Please ensure Javascript is enabled for purposes of website accessibility

Why China Won't Save This GM Brand

By John Rosevear - Apr 22, 2013 at 6:31PM

You’re reading a free article with opinions that may differ from The Motley Fool’s Premium Investing Services. Become a Motley Fool member today to get instant access to our top analyst recommendations, in-depth research, investing resources, and more. Learn More

GM's German subsidiary Opel desperately needs a sales boost. So why isn't it exporting more of its well-regarded cars to China's fast-growing auto market?

The Opel Insignia Sports Tourer is one of three new Opels set to go on sale in China this year. Photo credit: General Motors

General Motors (GM 0.81%) has a huge presence in China. GM leads China's overall auto market in market share, and its Buicks and Chevys – and Wuling commercial vans – are common sights on many Chinese city streets.

GM isn't resting on its laurels, though, not with global archrival Volkswagen (VWAGY 0.72%) close behind. GM is already planning several new factories in China, including a billion-dollar mega-plant in the giant central city of Chongqing – the "Chicago of China", where Ford (F 0.55%) already has a huge presence – that will build 400,000 vehicles a year.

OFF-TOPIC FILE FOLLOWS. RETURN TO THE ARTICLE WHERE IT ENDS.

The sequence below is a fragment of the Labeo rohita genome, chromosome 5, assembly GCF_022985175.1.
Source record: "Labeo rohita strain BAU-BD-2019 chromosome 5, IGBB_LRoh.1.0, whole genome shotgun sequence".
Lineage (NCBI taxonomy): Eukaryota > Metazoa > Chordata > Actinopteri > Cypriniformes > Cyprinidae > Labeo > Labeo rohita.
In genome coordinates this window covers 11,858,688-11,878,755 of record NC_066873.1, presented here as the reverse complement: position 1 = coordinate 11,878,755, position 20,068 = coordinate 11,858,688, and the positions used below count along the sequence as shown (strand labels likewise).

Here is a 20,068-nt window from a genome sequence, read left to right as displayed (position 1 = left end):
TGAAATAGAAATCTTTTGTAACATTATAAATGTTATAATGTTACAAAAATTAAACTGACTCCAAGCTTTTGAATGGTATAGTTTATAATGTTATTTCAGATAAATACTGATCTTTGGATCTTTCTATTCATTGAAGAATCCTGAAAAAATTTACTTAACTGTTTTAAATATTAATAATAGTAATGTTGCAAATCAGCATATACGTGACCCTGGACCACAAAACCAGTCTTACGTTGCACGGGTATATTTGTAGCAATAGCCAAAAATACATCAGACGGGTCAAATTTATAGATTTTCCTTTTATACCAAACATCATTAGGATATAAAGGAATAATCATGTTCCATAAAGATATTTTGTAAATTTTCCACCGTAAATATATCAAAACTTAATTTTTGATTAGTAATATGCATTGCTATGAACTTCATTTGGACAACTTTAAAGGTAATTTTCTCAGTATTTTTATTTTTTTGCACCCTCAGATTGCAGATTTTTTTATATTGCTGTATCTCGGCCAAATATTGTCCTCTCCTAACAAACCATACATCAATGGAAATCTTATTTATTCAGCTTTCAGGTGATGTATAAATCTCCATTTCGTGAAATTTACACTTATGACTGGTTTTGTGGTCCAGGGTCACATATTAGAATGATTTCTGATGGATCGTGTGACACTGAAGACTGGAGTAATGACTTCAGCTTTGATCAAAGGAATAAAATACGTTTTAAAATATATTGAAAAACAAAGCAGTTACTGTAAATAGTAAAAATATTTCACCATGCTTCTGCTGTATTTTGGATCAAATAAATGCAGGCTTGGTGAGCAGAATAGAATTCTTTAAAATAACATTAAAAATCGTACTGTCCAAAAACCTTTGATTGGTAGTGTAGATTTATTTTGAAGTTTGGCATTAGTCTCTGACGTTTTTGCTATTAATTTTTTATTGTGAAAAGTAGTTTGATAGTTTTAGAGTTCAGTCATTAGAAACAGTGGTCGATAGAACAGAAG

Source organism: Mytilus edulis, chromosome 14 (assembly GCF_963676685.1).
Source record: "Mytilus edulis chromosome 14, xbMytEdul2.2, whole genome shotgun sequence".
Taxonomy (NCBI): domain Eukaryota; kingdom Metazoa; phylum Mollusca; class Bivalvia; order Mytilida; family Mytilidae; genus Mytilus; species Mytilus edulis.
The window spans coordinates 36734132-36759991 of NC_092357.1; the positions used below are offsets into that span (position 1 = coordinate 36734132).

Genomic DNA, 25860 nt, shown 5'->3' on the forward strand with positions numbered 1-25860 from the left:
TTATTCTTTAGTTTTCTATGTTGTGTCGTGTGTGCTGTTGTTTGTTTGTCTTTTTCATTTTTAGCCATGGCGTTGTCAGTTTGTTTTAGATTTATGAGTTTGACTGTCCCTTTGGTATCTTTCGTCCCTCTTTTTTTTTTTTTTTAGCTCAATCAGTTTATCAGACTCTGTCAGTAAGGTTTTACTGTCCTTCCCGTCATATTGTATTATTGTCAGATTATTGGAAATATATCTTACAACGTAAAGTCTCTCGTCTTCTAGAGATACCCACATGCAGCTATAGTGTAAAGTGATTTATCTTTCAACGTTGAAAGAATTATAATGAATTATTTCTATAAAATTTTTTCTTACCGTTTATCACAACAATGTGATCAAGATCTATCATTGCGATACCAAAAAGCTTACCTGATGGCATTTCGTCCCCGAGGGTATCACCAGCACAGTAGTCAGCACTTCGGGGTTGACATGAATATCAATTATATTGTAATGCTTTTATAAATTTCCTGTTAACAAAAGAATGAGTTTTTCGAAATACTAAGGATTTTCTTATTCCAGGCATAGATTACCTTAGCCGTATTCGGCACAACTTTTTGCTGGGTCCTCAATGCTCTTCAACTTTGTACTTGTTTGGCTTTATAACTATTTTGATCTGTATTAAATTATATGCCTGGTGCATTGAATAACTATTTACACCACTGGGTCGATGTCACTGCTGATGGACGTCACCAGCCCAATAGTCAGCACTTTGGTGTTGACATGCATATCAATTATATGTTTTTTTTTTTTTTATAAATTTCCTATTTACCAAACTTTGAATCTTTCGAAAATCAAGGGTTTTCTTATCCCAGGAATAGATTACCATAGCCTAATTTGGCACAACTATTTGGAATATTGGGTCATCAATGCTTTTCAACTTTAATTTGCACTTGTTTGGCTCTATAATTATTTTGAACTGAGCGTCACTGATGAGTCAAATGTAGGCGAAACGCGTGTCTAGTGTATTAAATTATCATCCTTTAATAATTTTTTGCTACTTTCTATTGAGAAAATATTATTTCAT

GM is also planning a big push in China for its Cadillac luxury brand, part of a global effort to close the company's profitability gap with VW and Toyota (TM 0.26%). And the company is planning to bring more of its SUVs to the region, to capitalize on fast-growing demand.

But one part of GM, perhaps the part that needs to increase sales most urgently, is likely to have only a tiny role in GM's China growth story.

Why struggling Opel is mostly left out in China
GM's German subsidiary Opel isn't completely absent from China. In fact, Opel has three models on display at this week's Shanghai Auto Show that will go on sale in China this year, including the Insignia Sports Tourer wagon shown above.

The German firm desperately needs a sales boost. Sales in Europe have fallen sharply due to steep austerity-induced recessions in many European nations. Opel – which has a solid lineup of premium vehicles, and factories running well below capacity – would seem especially well-suited for a big push into China's fast-growing auto market.

But there's one problem with that strategy: While GM is committed to investing in Opel's future, outside of Europe, Opel has to compete with the rest of GM. Opel is just one part of GM's complex global footprint. It makes some nice cars, but they already show up in other parts of the world – under other GM brand names.

For instance, Opel also makes a premium compact car called the Astra. It's showing the coupe version in Shanghai this week. But Chinese consumers already know the Astra well: A version of it is one of China's best-selling cars – but it's built locally by the Shanghai GM joint venture and wears a Buick badge. (Here in the U.S., we know it as the Buick Verano.)